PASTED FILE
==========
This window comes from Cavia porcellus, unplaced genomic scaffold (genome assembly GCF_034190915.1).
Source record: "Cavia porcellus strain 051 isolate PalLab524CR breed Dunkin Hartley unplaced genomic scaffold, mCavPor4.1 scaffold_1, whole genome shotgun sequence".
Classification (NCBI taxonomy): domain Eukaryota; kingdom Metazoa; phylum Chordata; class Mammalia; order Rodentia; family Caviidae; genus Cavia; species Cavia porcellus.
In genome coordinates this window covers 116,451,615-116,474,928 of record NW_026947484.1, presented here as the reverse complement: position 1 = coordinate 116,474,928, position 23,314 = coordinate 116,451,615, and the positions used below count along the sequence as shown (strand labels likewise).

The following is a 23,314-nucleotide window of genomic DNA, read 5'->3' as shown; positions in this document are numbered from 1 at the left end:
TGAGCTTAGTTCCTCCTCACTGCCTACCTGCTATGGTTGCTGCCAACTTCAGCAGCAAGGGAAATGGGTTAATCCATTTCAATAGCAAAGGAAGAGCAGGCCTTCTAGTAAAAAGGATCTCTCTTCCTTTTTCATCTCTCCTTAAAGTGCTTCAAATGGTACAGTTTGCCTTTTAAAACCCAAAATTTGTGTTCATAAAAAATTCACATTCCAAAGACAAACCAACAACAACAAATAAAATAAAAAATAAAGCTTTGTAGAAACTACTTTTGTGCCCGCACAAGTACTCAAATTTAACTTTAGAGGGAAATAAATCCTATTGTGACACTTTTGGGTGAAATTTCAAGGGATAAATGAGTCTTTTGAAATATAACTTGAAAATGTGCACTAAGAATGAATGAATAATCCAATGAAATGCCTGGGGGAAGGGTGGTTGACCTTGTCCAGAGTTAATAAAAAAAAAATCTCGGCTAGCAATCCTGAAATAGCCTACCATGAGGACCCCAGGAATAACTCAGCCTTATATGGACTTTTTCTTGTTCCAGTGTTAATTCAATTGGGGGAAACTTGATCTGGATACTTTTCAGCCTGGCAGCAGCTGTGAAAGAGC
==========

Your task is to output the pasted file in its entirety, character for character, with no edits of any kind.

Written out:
This window comes from Cavia porcellus, unplaced genomic scaffold (genome assembly GCF_034190915.1).
Source record: "Cavia porcellus strain 051 isolate PalLab524CR breed Dunkin Hartley unplaced genomic scaffold, mCavPor4.1 scaffold_1, whole genome shotgun sequence".
Classification (NCBI taxonomy): domain Eukaryota; kingdom Metazoa; phylum Chordata; class Mammalia; order Rodentia; family Caviidae; genus Cavia; species Cavia porcellus.
In genome coordinates this window covers 116,451,615-116,474,928 of record NW_026947484.1, presented here as the reverse complement: position 1 = coordinate 116,474,928, position 23,314 = coordinate 116,451,615, and the positions used below count along the sequence as shown (strand labels likewise).

The following is a 23,314-nucleotide window of genomic DNA, read 5'->3' as shown; positions in this document are numbered from 1 at the left end:
TGAGCTTAGTTCCTCCTCACTGCCTACCTGCTATGGTTGCTGCCAACTTCAGCAGCAAGGGAAATGGGTTAATCCATTTCAATAGCAAAGGAAGAGCAGGCCTTCTAGTAAAAAGGATCTCTCTTCCTTTTTCATCTCTCCTTAAAGTGCTTCAAATGGTACAGTTTGCCTTTTAAAACCCAAAATTTGTGTTCATAAAAAATTCACATTCCAAAGACAAACCAACAACAACAAATAAAATAAAAAATAAAGCTTTGTAGAAACTACTTTTGTGCCCGCACAAGTACTCAAATTTAACTTTAGAGGGAAATAAATCCTATTGTGACACTTTTGGGTGAAATTTCAAGGGATAAATGAGTCTTTTGAAATATAACTTGAAAATGTGCACTAAGAATGAATGAATAATCCAATGAAATGCCTGGGGGAAGGGTGGTTGACCTTGTCCAGAGTTAATAAAAAAAAAATCTCGGCTAGCAATCCTGAAATAGCCTACCATGAGGACCCCAGGAATAACTCAGCCTTATATGGACTTTTTCTTGTTCCAGTGTTAATTCAATTGGGGGAAACTTGATCTGGATACTTTTCAGCCTGGCAGCAGCTGTGAAAGAGC